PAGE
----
a point theta radians off the horizontal is given by this vector from a special eccentric
point of a circle to a point theta degrees around the circle from the vertical? Well, here’s the trick. First, rotate this
whole circle setup 90 degrees. Then take each of those individual velocity
directions and rotate them 90 degrees back the other way, so that they’re oriented
as they were before, it’s just that each is rooted in a different spot.
Aha! We’ve spotted our ellipse! But we still have just a little thinking ahead of us to
really understand how this emergent ellipse is related to the astronomical orbit.
Importantly, I didn’t just rotate these lines about any point, I rotated each about
its center, which means we can leverage the geometric proof we saw several minutes ago.
And this is the moment where you kind of have to furrow your brow and think back “wait,
what was going on in that proof again?” One of the key points was that when you have
two lines, one from the center of the circle, one from the eccentric point, both to a common
spot on the circle’s circumference, the perpendicular bisector to the eccentric line
will be tangent to the ellipse. What’s more, the point of tangency is where it intersects
with the radial line from the center. What that means is that the point of our little
ellipse which is theta degrees off the horizontal, with respect to the circle’s center, has
a tangent slope perpendicular to this eccentric line. And because of the whole 90 degree rotation,
this means it’s parallel to the velocity vector we need it to be.
So this little emergent curve inside the velocity diagram has exactly the tangency property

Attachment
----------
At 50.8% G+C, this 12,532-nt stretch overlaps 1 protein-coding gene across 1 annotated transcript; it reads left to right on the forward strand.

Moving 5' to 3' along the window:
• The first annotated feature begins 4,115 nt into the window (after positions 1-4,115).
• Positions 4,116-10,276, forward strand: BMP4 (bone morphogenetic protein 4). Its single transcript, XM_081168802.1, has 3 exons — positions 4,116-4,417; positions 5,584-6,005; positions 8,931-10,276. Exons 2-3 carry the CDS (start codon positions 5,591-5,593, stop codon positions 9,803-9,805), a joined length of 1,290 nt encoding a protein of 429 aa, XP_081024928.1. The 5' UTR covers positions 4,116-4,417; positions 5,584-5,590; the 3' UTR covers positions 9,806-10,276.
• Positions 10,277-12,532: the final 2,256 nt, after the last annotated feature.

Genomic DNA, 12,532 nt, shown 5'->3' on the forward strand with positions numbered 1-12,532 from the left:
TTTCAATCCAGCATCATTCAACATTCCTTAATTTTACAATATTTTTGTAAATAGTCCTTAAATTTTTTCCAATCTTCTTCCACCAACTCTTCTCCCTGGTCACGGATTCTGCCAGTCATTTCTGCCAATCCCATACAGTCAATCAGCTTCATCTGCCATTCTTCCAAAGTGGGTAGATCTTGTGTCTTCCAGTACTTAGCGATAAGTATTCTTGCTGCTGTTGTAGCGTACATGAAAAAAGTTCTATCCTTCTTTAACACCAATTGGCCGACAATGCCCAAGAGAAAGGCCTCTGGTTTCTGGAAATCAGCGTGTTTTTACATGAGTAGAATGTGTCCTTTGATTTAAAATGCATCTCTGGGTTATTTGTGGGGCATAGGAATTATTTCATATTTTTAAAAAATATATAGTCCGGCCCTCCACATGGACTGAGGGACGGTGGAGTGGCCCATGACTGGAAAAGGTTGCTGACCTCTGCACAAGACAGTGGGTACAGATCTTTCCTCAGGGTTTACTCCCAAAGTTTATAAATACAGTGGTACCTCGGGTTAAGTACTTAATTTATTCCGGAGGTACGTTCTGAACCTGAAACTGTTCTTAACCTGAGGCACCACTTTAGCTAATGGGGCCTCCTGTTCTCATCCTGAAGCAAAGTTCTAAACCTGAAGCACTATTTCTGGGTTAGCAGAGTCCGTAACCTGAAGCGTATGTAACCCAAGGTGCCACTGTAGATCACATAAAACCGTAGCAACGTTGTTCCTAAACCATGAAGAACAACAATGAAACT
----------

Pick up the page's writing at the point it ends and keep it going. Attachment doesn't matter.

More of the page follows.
we need our orbit to have! And hence, the shape of the orbit must be
an ellipse. QED. Alright, pat yourself on the back, because
there’s no small amount of cleverness required to follow this.
First there was this peculiar way of constructing an ellipse, requiring some geometry savviness
to prove. Then there’s the pretty clever step of even
thinking to ask the question about what shape the velocity vectors trace out when you move
all their tails to the same spot. And showing that this is a circle requires
mixing together the inverse square law with Kepler’s second law in another sly move.
But the cleverness doesn’t end there! Showing how this velocity diagram with vectors rooted
at a point off the circle’s center implies an elliptical orbit brings in this neat 90
degree rotation trick. I just love this. Watching Feynman do physics,
even elementary physics, is like watching Bobby Fischer play chess. (Henry): Thanks again to Grant, and you should
definitely go check out his videos on 3blue1brown